Global enrollment is complete in the first of two pivotal trials that will back 2018 regulatory filings for the experimental oral peanut allergy treatment AR101, developed by Aimmune Therapeutics Inc. Top-line data from PALISADE, the first phase III study, is expected in the fourth quarter of 2017. News of the milestone was accompanied by word that Nestlé Health Science's $145 million equity investment in the company has closed.
In addition, Aimmune on Monday announced a third phase III trial in the works, "AR101 Trial in Europe Measuring oral Immunotherapy Success," or ARTEMIS, which has been organized to develop data expected to help support Aimmune's European labeling ambitions and to help its cause with European health technology assessment authorities. The company plans to initiate ARTEMIS in mid-2017, Aimmune's chief medical officer Daniel Adelman told BioWorld Today.
PALISADE, a "Peanut Allergy Oral Immunotherapy Study of AR101 for Desensitization in Children and Adults," will randomize about 540 people with peanut allergy in a 3:1 ratio to either a dose of AR101 that will ascend to 300 mg or to placebo. The double-blind study, which will include patients ages 4 to 55, will measure the proportion of subjects who can tolerate at least 1,043 mg of cumulative of peanut protein after six months of maintenance treatment with 300 mg of AR101 – representing about three to four peanuts, depending on size. It will also measure the percentage of those who can tolerate 2,043 mg with no more than mild symptoms during a double-blind placebo-controlled food challenge, though that's not its primary endpoint. (See BioWorld Today, March 16, 2015.)
PALISADE will be followed by Aimmune's second pivotal trial, "Real-World AR101 Market-Supporting Experience Study," which is expected to start in the first quarter of 2017. Dubbed RAMSES, the double-blind study will randomize participants 2:1 to AR101 or placebo, but will not require an oral food challenge for entry as in PALISADE. Instead, patients will be selected based on criteria including a medical history of IgE-mediated reactions to peanuts including anaphylaxis, skin reactivity, and analyses of peanut-specific immunological markers. It will monitor treatment-emergent adverse events during the initial six-month dosing period and thereafter. The company expects that the absence of an entry food challenge may further improve the tolerability profile of AR101 in early stages of dosing by removing exposure to high levels of peanut allergen that may otherwise prime the immune system prior to treatment.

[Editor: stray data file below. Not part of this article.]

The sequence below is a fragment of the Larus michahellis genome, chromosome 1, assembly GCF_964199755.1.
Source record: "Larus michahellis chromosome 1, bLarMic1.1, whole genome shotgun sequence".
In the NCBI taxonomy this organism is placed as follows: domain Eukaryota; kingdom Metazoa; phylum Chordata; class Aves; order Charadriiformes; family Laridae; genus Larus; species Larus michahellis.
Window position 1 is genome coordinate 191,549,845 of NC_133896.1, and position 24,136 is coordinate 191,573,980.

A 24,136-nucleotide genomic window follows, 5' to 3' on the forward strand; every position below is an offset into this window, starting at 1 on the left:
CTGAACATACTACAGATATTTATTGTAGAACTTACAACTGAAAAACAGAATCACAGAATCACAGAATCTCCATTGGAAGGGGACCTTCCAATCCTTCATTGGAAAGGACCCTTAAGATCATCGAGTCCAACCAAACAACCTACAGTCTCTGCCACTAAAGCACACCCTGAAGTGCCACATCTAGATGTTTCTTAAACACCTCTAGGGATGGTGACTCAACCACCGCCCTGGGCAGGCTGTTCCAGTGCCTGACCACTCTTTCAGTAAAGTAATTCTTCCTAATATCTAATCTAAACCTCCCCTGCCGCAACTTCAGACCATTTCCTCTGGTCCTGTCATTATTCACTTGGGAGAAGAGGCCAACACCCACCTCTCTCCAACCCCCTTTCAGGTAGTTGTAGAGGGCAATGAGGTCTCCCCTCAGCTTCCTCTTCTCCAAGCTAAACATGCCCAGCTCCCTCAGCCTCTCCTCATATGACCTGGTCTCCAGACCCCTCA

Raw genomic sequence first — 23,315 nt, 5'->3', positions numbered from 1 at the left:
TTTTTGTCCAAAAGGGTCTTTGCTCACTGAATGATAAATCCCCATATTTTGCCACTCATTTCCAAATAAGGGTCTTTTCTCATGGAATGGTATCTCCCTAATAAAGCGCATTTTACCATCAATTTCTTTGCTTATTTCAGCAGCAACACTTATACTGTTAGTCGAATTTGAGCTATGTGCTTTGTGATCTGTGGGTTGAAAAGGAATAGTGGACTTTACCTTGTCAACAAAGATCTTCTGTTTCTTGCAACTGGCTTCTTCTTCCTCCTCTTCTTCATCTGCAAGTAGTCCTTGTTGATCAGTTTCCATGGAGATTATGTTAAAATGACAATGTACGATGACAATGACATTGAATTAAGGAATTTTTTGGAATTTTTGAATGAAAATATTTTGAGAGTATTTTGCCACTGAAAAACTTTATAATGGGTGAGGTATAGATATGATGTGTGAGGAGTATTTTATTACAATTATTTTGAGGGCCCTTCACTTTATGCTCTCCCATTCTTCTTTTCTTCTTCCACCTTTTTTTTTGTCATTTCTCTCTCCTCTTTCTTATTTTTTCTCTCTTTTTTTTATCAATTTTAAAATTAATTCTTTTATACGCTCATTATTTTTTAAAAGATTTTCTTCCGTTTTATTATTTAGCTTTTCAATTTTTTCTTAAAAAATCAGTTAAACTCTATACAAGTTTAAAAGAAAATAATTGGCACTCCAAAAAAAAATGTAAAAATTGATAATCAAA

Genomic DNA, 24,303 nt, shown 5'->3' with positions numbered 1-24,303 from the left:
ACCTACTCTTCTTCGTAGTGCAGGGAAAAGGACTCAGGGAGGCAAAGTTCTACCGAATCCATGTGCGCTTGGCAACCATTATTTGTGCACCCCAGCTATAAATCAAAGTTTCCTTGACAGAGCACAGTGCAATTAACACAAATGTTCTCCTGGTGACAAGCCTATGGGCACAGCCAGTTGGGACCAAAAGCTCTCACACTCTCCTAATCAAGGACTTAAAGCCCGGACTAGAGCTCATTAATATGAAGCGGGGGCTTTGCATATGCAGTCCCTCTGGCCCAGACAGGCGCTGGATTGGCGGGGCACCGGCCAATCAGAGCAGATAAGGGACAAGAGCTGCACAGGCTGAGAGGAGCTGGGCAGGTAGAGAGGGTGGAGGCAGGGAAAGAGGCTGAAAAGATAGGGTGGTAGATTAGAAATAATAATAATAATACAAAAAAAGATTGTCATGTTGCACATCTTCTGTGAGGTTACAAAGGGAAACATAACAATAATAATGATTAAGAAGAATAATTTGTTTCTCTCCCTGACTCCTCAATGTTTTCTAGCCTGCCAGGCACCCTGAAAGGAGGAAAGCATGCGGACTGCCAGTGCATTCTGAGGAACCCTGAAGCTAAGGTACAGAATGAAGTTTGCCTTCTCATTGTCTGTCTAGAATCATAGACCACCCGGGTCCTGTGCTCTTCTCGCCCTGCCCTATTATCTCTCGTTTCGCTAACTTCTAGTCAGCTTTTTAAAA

ARTEMIS, the European study, will look much like PALISADE but with a few key differences, Adelman said. First, it's a European-only study, responding to heavy demand for participation in testing of AR101 that couldn't be met with PALISADE. It also focuses on children and adolescents, rather than including adults, too.
"What we're particularly interested in doing is looking at the proportion of patients who can tolerate 2,043 mg [of peanut protein] after up-dosing and three months of maintenance," said Adelman, expressing his hope that the trial would help Aimmune "understand the kinetics of protection" after just three months of maintenance therapy. "We want to be able to demonstrate that there is protection against a larger amount of peanut protein so that we can get a label that allows us to make the claim of protection," he said.
PALISADE and RAMSES will form the basis of the Brisbane, Calif.-based company's BLA filing with the FDA. Together with ARTEMIS, they'll be used to back Aimmune's European marketing authorization application for AR101.
The company also expects to follow patients taking AR101 to get a better sense of its long-term efficacy in sensitizing patients.
Should Aimmune win over the FDA and EMA, its next challenge will be to persuade clinicians, patients, caregivers and payers that AR101 has therapeutic value not as a cure for peanut allergy, but simply as a means of obtaining protection from accidental exposure to peanut protein. Clinical evidence that it can cover larger accidental exposures as well the lack of any cure for already-allergic individuals should help.
Backing from Nestlé, the world's largest food company, will no doubt help too. The $145 million equity investment will "enable us to be able to pursue not only our lead program, but also our pipeline a little more aggressively," said Adelman.
Shares in Aimmune (NASDAQ:AIMT), which Nestlé bought for $19.20 each, traded for $24.53 each at Monday's market close, down 1.5 percent.